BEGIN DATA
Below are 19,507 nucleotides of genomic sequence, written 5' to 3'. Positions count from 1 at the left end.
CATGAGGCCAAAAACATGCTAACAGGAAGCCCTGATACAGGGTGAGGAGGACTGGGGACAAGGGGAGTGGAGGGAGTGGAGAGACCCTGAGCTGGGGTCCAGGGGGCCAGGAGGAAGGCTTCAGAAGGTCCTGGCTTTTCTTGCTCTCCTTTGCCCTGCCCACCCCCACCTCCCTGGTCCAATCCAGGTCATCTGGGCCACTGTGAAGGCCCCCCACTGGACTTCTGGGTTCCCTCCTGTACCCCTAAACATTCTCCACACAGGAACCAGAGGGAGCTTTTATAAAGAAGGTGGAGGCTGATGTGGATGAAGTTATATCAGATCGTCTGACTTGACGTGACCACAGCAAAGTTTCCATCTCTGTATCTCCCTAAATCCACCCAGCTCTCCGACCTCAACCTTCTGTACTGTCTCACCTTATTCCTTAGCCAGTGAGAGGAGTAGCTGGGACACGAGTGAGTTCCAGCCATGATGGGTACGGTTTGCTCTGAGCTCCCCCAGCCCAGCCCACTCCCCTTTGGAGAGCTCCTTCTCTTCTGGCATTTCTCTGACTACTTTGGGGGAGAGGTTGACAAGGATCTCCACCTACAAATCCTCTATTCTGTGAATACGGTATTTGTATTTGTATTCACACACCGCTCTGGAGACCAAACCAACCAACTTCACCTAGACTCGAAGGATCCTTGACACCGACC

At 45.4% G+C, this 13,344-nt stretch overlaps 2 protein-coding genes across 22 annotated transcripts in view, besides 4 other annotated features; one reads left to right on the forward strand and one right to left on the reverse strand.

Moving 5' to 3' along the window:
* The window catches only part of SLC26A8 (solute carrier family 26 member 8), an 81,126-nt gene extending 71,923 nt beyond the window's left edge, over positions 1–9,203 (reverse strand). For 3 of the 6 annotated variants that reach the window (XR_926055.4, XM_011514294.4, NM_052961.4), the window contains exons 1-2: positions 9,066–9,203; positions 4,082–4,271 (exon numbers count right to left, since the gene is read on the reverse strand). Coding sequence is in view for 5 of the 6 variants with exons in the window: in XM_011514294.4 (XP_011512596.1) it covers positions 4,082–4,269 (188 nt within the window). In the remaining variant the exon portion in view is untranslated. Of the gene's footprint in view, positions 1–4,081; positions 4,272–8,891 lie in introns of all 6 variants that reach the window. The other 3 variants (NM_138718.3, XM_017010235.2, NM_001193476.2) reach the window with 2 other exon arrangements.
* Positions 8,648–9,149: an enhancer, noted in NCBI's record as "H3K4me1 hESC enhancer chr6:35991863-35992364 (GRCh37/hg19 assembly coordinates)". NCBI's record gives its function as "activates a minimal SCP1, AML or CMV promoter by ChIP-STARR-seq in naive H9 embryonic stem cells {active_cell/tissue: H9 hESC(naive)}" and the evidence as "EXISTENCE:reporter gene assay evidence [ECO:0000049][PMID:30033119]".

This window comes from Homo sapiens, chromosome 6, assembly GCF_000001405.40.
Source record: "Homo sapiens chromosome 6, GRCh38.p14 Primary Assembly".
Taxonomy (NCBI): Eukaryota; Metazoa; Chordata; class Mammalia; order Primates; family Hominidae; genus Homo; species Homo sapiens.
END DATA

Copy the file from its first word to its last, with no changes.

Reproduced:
Below are 19,507 nucleotides of genomic sequence, written 5' to 3'. Positions count from 1 at the left end.
CATGAGGCCAAAAACATGCTAACAGGAAGCCCTGATACAGGGTGAGGAGGACTGGGGACAAGGGGAGTGGAGGGAGTGGAGAGACCCTGAGCTGGGGTCCAGGGGGCCAGGAGGAAGGCTTCAGAAGGTCCTGGCTTTTCTTGCTCTCCTTTGCCCTGCCCACCCCCACCTCCCTGGTCCAATCCAGGTCATCTGGGCCACTGTGAAGGCCCCCCACTGGACTTCTGGGTTCCCTCCTGTACCCCTAAACATTCTCCACACAGGAACCAGAGGGAGCTTTTATAAAGAAGGTGGAGGCTGATGTGGATGAAGTTATATCAGATCGTCTGACTTGACGTGACCACAGCAAAGTTTCCATCTCTGTATCTCCCTAAATCCACCCAGCTCTCCGACCTCAACCTTCTGTACTGTCTCACCTTATTCCTTAGCCAGTGAGAGGAGTAGCTGGGACACGAGTGAGTTCCAGCCATGATGGGTACGGTTTGCTCTGAGCTCCCCCAGCCCAGCCCACTCCCCTTTGGAGAGCTCCTTCTCTTCTGGCATTTCTCTGACTACTTTGGGGGAGAGGTTGACAAGGATCTCCACCTACAAATCCTCTATTCTGTGAATACGGTATTTGTATTTGTATTCACACACCGCTCTGGAGACCAAACCAACCAACTTCACCTAGACTCGAAGGATCCTTGACACCGACC

At 45.4% G+C, this 13,344-nt stretch overlaps 2 protein-coding genes across 22 annotated transcripts in view, besides 4 other annotated features; one reads left to right on the forward strand and one right to left on the reverse strand.

Moving 5' to 3' along the window:
* The window catches only part of SLC26A8 (solute carrier family 26 member 8), an 81,126-nt gene extending 71,923 nt beyond the window's left edge, over positions 1–9,203 (reverse strand). For 3 of the 6 annotated variants that reach the window (XR_926055.4, XM_011514294.4, NM_052961.4), the window contains exons 1-2: positions 9,066–9,203; positions 4,082–4,271 (exon numbers count right to left, since the gene is read on the reverse strand). Coding sequence is in view for 5 of the 6 variants with exons in the window: in XM_011514294.4 (XP_011512596.1) it covers positions 4,082–4,269 (188 nt within the window). In the remaining variant the exon portion in view is untranslated. Of the gene's footprint in view, positions 1–4,081; positions 4,272–8,891 lie in introns of all 6 variants that reach the window. The other 3 variants (NM_138718.3, XM_017010235.2, NM_001193476.2) reach the window with 2 other exon arrangements.
* Positions 8,648–9,149: an enhancer, noted in NCBI's record as "H3K4me1 hESC enhancer chr6:35991863-35992364 (GRCh37/hg19 assembly coordinates)". NCBI's record gives its function as "activates a minimal SCP1, AML or CMV promoter by ChIP-STARR-seq in naive H9 embryonic stem cells {active_cell/tissue: H9 hESC(naive)}" and the evidence as "EXISTENCE:reporter gene assay evidence [ECO:0000049][PMID:30033119]".

This window comes from Homo sapiens, chromosome 6, assembly GCF_000001405.40.
Source record: "Homo sapiens chromosome 6, GRCh38.p14 Primary Assembly".
Taxonomy (NCBI): Eukaryota; Metazoa; Chordata; class Mammalia; order Primates; family Hominidae; genus Homo; species Homo sapiens.